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State Moves Toward Better Care Coordination for 'Dual Eligibles'

In Washington State, more than 125,000 people are eligible for both Medicare and Medicaid. About half of these individuals are younger people with disabilities and half are people age 65+. They tend to be very low-income with a high level of health and social service needs.

See Also: Health Care Reform: What’s in Effect, What’s Still to Come
 
Sadly, care for these individuals is often very fragmented and uncoordinated. Medicare pays for some things, Medicaid for others. Their care is fragmented - with little or no coordination between their different doctors, home care workers or others in the community who help them with an array of long term care, mental health or other social service needs. No one is paying attention to the full picture of their needs.

To improve the quality of their care and reduce costs the State of Washington is taking advantage of a provision of the Affordable Care Act. The health reform bill passed by Congress acknowledged the need to improve care for this population and has awarded 15 states including Washington with funding to plan for improvement.

Right now the Washington Aging and Disability Services Administration and the Health Care Authority are in the midst of gathering input and making a plan. The goal is to integrate care by blending funding sources and establishing one entity that will be responsible for the full range of care needs. The idea is that by coordinating care more effectively people have a better chance of getting what they need, improving their health and avoiding expensive trips to the emergency room or hospital.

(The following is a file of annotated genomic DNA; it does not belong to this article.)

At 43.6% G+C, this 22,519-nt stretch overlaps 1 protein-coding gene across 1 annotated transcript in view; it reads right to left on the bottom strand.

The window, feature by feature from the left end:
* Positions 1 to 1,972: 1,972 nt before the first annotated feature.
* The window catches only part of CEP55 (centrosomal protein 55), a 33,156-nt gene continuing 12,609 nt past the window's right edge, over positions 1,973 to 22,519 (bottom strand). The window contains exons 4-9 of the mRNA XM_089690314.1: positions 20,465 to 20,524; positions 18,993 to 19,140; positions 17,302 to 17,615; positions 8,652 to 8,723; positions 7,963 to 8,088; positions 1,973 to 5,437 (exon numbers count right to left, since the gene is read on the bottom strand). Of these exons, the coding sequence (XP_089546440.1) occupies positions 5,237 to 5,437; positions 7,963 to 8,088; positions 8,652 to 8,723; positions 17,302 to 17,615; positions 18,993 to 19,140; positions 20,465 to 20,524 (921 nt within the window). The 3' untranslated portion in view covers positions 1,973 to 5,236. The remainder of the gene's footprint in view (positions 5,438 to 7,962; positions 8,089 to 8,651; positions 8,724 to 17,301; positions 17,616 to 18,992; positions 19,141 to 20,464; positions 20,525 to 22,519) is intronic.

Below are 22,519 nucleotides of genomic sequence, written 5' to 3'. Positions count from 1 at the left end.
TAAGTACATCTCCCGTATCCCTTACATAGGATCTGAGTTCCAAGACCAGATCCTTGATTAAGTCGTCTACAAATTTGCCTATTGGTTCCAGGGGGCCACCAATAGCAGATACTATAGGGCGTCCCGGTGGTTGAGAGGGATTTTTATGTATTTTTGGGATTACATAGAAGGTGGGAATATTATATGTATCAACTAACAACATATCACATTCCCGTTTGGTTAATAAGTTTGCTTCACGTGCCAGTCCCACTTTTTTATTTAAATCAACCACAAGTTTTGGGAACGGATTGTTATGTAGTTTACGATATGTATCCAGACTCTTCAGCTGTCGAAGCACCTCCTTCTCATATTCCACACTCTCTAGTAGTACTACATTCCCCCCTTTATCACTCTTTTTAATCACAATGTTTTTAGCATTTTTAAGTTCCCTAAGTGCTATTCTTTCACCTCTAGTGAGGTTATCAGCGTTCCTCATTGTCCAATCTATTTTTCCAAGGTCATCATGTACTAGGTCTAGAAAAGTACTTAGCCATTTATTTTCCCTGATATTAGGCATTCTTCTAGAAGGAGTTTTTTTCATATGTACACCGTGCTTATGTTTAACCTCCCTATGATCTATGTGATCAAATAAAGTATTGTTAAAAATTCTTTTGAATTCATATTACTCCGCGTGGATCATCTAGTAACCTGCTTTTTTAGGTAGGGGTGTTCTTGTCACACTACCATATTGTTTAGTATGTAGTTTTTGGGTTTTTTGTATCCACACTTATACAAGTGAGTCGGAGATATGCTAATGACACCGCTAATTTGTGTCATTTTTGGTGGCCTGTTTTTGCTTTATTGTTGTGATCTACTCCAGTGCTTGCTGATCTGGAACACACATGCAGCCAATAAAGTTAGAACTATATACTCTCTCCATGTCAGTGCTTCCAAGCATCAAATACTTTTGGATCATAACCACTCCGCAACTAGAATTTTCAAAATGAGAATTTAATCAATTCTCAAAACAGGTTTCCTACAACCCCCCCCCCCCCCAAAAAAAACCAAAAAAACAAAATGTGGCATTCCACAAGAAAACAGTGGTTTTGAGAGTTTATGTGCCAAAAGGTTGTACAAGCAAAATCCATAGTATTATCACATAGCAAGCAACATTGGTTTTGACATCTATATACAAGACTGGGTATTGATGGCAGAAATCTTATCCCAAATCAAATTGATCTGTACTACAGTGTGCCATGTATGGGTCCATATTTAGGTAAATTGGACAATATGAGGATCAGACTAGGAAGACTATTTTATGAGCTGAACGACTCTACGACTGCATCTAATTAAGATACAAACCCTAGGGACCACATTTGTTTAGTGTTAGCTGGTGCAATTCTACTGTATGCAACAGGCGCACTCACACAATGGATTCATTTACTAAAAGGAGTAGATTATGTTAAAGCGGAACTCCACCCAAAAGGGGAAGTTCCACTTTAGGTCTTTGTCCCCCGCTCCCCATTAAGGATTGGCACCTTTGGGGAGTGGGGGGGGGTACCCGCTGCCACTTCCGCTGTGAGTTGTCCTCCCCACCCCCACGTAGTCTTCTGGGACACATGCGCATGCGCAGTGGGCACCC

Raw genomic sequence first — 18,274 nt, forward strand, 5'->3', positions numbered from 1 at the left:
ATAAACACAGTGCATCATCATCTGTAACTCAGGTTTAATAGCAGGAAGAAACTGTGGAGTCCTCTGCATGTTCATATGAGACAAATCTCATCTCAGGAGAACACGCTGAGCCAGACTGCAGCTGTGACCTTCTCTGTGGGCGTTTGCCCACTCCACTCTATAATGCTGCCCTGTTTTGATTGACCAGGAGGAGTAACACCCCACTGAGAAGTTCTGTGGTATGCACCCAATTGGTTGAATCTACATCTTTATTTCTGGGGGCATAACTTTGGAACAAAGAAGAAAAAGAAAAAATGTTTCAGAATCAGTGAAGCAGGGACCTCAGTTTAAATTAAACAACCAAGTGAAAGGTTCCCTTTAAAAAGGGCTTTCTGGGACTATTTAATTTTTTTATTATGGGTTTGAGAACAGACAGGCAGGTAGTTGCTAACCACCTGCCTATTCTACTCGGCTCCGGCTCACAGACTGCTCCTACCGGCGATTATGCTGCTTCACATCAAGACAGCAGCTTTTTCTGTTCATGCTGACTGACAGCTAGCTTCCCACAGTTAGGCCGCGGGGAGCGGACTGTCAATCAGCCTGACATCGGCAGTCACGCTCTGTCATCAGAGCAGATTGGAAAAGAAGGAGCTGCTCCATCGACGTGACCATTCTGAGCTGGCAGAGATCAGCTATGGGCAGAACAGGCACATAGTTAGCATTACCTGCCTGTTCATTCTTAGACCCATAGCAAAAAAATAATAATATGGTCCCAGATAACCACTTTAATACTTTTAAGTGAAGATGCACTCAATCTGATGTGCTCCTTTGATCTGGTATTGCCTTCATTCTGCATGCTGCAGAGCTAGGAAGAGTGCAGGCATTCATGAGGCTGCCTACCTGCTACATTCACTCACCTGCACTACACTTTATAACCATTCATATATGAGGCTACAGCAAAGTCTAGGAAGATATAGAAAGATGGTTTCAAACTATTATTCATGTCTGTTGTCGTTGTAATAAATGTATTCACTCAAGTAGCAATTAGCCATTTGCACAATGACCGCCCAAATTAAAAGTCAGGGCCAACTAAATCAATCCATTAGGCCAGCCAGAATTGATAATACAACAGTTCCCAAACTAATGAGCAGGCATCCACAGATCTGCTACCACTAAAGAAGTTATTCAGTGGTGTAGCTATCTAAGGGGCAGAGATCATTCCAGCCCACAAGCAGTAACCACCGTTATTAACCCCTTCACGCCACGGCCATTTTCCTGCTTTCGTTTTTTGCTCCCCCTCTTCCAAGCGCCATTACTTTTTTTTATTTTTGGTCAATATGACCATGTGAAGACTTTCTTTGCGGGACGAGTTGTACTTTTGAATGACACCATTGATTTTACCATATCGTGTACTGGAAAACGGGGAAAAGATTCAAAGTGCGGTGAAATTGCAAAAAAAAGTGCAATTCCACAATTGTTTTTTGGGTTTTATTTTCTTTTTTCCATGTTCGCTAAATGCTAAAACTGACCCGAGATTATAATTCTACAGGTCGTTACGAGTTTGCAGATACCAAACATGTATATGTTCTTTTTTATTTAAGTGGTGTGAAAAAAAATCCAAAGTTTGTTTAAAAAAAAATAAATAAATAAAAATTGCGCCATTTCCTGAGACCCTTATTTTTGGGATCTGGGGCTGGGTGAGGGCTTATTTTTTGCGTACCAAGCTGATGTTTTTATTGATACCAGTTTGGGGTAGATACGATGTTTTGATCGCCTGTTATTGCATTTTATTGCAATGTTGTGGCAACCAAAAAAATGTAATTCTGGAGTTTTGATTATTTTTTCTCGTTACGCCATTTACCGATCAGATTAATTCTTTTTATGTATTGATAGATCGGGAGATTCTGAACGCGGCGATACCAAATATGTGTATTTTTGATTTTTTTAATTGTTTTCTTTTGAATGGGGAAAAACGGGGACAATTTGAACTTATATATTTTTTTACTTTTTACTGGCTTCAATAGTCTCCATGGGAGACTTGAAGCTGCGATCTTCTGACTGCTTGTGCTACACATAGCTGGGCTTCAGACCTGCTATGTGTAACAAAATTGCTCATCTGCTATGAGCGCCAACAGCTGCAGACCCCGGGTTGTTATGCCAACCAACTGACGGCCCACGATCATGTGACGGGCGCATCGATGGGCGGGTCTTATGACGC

This change is likely to involve a move towards a managed care model for long term care. The challenge for consumer advocates is ensuring that in doing so we make sure important protections are in place so that people are not denied needed services, restricted from choosing providers they prefer or unclear on who to turn to if there is a problem.

There are few models to learn from when it comes to managed long term care and many questions to be answered. To be successful, the state will need to find effective ways to hold managed care companies accountable with evidence based systems to measure outcomes, clear metrics and proactive quality assessment.

Improving our states long term care system – starting with the dually eligible population – is a never ending journey. We have made a lot of progress in Washington to ensure people have the choices and options to stay in their own homes as they age. And we have more to do to ensure that the full range of their health care needs are comprehensively addressed.

If you have ideas or input on how Washington should move forward to better serve people who are eligible for both Medicare and Medicaid, please send your comments via email to aarpwa@aarp.org with “Dual Eligibles Project” in the subject line.
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